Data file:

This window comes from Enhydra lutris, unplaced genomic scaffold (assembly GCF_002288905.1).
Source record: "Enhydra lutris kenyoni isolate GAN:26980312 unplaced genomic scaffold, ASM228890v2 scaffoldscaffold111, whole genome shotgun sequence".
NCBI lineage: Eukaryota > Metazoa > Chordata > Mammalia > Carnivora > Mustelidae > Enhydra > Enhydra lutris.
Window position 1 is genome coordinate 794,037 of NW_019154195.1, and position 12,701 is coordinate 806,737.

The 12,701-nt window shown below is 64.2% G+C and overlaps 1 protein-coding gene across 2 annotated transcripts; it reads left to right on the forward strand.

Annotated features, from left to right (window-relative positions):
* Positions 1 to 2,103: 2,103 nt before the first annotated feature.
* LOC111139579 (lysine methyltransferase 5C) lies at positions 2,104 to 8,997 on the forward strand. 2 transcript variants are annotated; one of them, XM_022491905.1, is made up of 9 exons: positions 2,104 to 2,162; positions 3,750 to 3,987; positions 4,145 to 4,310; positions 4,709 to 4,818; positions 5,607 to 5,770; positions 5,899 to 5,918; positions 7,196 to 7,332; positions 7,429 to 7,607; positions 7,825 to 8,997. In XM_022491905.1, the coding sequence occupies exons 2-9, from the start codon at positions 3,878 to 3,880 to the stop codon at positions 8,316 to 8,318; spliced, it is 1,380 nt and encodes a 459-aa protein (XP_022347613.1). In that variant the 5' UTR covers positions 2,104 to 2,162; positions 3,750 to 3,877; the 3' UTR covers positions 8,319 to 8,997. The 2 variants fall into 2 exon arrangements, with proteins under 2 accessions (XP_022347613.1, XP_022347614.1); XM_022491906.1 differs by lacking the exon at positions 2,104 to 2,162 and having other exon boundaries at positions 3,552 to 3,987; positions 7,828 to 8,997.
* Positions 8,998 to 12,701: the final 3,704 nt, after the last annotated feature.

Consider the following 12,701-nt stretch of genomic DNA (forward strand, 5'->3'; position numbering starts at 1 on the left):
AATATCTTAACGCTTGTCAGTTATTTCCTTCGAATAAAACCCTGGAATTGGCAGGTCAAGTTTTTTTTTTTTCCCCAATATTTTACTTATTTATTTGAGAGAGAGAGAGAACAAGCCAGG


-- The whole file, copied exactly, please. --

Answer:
This window comes from Enhydra lutris, unplaced genomic scaffold (assembly GCF_002288905.1).
Source record: "Enhydra lutris kenyoni isolate GAN:26980312 unplaced genomic scaffold, ASM228890v2 scaffoldscaffold111, whole genome shotgun sequence".
NCBI lineage: Eukaryota > Metazoa > Chordata > Mammalia > Carnivora > Mustelidae > Enhydra > Enhydra lutris.
Window position 1 is genome coordinate 794,037 of NW_019154195.1, and position 12,701 is coordinate 806,737.

The 12,701-nt window shown below is 64.2% G+C and overlaps 1 protein-coding gene across 2 annotated transcripts; it reads left to right on the forward strand.

Annotated features, from left to right (window-relative positions):
* Positions 1 to 2,103: 2,103 nt before the first annotated feature.
* LOC111139579 (lysine methyltransferase 5C) lies at positions 2,104 to 8,997 on the forward strand. 2 transcript variants are annotated; one of them, XM_022491905.1, is made up of 9 exons: positions 2,104 to 2,162; positions 3,750 to 3,987; positions 4,145 to 4,310; positions 4,709 to 4,818; positions 5,607 to 5,770; positions 5,899 to 5,918; positions 7,196 to 7,332; positions 7,429 to 7,607; positions 7,825 to 8,997. In XM_022491905.1, the coding sequence occupies exons 2-9, from the start codon at positions 3,878 to 3,880 to the stop codon at positions 8,316 to 8,318; spliced, it is 1,380 nt and encodes a 459-aa protein (XP_022347613.1). In that variant the 5' UTR covers positions 2,104 to 2,162; positions 3,750 to 3,877; the 3' UTR covers positions 8,319 to 8,997. The 2 variants fall into 2 exon arrangements, with proteins under 2 accessions (XP_022347613.1, XP_022347614.1); XM_022491906.1 differs by lacking the exon at positions 2,104 to 2,162 and having other exon boundaries at positions 3,552 to 3,987; positions 7,828 to 8,997.
* Positions 8,998 to 12,701: the final 3,704 nt, after the last annotated feature.

Consider the following 12,701-nt stretch of genomic DNA (forward strand, 5'->3'; position numbering starts at 1 on the left):
AATATCTTAACGCTTGTCAGTTATTTCCTTCGAATAAAACCCTGGAATTGGCAGGTCAAGTTTTTTTTTTTTCCCCAATATTTTACTTATTTATTTGAGAGAGAGAGAGAACAAGCCAGG